The Kissmobile was commissioned to Santa Barbara-based Prototype Source, the only one of two existing auto shops in the U.S. specializing in product vehicles. Prototype Source also did a bunch of concept vehicles for VW and GM, if the name happens to ring a bell. Bruce Brackman, the Kissmobile project leader, is the same brilliant mind (or mad genius, it’s a matter of perspective) who redesigned the Wienermobile and created a string of other phantasmagorical automotive fabrications that roamed or still roam American roads today. Even he admitted that creating the perfect Kiss was not as easy as we might be tempted to believe.

Three Kissmobiles were created, though most sources say that two were in use by Hershey’s, which would indicate that work on the third was never completed. Each vehicle consisted of a platform – the chassis of a GMC 4-W W-Series truck – with a GM Vortex 5700 V8 gas engine mated to a 4180E transmission. On top of that platform were three Kisses: the unit that survives in the best condition to this day and is accessible to the public on display at the Antique Auto Club of America Museum (AACA Museum) in Hershey, Pennsylvania, had a Kisses, an Almond and a Hugs Kiss on top.

Brackman said that work on the first truck took six months, from the moment he got the idea down to the completion of the project. The toughest part was creating a Kiss that was a realistic render of a real chocolate Kiss, down to the way the outer layer created the impression of being wrapped in foil. In order to do that, he and the team created a giant Kiss mold of foam and wrapped it in industrial foil, casting the mold for the fiberglass shells that would then be placed on the platform.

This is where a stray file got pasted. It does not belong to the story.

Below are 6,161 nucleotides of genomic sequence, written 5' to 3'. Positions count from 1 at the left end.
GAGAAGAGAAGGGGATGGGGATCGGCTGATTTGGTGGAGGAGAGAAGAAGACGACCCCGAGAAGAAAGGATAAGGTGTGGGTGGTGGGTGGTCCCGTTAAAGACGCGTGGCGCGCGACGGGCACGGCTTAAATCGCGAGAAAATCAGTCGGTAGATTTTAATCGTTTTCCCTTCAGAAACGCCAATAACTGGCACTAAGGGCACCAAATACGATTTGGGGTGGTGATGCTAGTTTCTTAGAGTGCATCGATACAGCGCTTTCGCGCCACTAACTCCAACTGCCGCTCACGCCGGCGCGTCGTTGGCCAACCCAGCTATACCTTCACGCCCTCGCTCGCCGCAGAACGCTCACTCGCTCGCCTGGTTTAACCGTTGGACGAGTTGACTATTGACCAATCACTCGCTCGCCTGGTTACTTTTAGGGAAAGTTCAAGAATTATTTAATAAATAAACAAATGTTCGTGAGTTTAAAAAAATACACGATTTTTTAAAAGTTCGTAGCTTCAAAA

Each Kiss is 8 feet (2.4 meters) tall, with a 4-feet (1.2-meter) plume that rotates continuously. The vehicle is 25.6 feet (7.8 meters) long and, empty of all cargo, weighs some 11,200 pounds (5,080 kg). You might not be able to tell at first glance, but this baby can haul stuff too: stuff like 230,000 Kisses in the refrigerated compartment in the rear, the Hugs Kiss. That’s candy that the two people in the Kisses Kiss, i.e. the cab, would hand out to children on their various stops, as part of their daily job as Chocolate Ambassadors.